Some Parents Develop School Curriculum For Their Children
RACHEL MARTIN, HOST:
This week we're hearing from parents who are trying to manage child care during the pandemic. Across the country, schools have launched online curriculums and distance learning programs. But some parents say their children are not engaging with these programs. That includes Meghan Laslocky (ph) of Oakland, Calif.
MEGHAN LASLOCKY: We've had crying. We've had curled up on the sofa in fetal position. And to see your kid in that kind of pain and frustration is just ridiculous.
MARTIN: Laslocky runs a consulting business from home, and that started to pick up recently.
LASLOCKY: I needed to be on Zoom calls, and I needed to respond quickly to some deadlines and so on. And meanwhile, my kid is completely imploding over Google Classroom.
MARTIN: Sounds familiar.
After three days, Laslocky scrapped the school's distance learning and created her own curriculum for her 11-year-old.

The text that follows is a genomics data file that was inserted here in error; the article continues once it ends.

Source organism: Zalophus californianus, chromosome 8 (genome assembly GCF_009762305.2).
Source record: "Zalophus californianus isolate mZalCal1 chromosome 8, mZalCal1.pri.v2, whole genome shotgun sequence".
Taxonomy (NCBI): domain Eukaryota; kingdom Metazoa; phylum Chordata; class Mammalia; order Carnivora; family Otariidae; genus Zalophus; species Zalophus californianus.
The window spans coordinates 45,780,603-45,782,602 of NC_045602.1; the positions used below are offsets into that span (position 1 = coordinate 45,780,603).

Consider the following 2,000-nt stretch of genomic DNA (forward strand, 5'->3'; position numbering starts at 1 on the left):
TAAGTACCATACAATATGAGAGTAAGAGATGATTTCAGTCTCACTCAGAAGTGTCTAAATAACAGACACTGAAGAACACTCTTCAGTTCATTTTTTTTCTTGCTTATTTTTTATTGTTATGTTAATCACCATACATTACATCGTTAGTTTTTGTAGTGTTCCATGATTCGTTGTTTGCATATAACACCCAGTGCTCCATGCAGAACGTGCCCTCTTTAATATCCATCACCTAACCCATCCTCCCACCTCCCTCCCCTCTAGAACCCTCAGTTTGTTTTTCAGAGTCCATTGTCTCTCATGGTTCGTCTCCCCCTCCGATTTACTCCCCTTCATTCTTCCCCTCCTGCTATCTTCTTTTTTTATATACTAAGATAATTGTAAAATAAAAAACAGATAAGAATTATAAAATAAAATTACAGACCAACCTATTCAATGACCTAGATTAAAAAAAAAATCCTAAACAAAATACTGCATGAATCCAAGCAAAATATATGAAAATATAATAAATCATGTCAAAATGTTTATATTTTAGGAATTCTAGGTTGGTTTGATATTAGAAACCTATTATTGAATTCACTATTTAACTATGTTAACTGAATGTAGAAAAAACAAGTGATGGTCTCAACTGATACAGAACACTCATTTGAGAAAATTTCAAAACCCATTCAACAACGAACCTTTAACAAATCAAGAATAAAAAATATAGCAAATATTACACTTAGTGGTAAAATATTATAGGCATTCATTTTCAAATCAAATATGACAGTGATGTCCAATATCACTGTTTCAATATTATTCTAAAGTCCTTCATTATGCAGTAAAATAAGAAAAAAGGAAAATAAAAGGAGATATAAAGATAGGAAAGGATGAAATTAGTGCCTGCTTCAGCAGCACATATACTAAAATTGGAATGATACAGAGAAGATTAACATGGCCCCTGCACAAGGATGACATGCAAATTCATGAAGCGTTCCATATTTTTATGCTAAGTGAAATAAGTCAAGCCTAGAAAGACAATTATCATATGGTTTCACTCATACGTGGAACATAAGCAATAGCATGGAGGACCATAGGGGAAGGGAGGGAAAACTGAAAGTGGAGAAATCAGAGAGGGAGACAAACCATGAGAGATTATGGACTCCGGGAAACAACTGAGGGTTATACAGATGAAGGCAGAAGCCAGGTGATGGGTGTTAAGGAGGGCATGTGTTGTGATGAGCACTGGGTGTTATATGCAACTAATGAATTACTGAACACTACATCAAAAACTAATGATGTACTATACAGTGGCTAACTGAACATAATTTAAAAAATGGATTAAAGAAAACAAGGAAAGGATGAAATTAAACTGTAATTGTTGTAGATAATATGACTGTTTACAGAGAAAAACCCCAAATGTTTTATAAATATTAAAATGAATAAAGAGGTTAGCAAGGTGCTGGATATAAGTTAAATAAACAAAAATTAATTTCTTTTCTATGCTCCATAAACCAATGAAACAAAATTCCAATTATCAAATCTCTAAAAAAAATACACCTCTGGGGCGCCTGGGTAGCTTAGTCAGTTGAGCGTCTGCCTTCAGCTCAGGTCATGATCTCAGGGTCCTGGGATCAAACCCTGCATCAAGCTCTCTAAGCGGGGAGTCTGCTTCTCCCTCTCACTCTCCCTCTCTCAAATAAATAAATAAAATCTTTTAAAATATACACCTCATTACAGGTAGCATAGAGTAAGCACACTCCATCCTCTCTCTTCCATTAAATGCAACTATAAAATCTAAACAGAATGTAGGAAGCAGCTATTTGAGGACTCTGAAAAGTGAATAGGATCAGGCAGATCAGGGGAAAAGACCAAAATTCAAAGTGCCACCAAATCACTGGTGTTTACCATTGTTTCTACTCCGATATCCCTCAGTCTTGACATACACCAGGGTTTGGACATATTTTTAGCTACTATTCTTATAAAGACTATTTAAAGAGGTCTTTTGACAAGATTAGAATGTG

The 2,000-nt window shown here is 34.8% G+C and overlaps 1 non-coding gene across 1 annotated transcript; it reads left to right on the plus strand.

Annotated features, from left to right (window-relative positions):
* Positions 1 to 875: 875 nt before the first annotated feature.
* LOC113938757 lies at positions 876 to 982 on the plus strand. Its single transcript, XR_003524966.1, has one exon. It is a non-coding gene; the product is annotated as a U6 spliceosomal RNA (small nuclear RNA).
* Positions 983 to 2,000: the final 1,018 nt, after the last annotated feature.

LASLOCKY: So he has a Spanish app. He enjoys reading. We decided to do a passion project working in our garden. But I think a really big part of it is stepping away from the devices.
STEVE INSKEEP, HOST:
Oh, yeah. Let's hear another voice - Liz Self, who is an assistant professor at Vanderbilt's college of education. She says the voluntary work being sent from her kids' school was not engaging them at the same time that she was trying to teach her own class online.
LIZ SELF: Yesterday afternoon, I had a class. I had - my 9-year-old is a gymnast, so she's supposed to be doing conditioning at home, so I sat in the backyard. She was having a complete meltdown while I'm trying to hold a class called Designed to Disrupt (laughter). I had my 11-year-old out shooting arrows - blunt, nonlethal. And I believe at that time the 7-year-old was, like, beating a bush. And there are definitely those moments where I just think to myself, like, what am I doing?
MARTIN: Self supports parents who say they need to create their own plan.
SELF: Parents should remember that they know what's going on with their child better than anyone.
INSKEEP: The view of a professor informed by her own experience as a parent.
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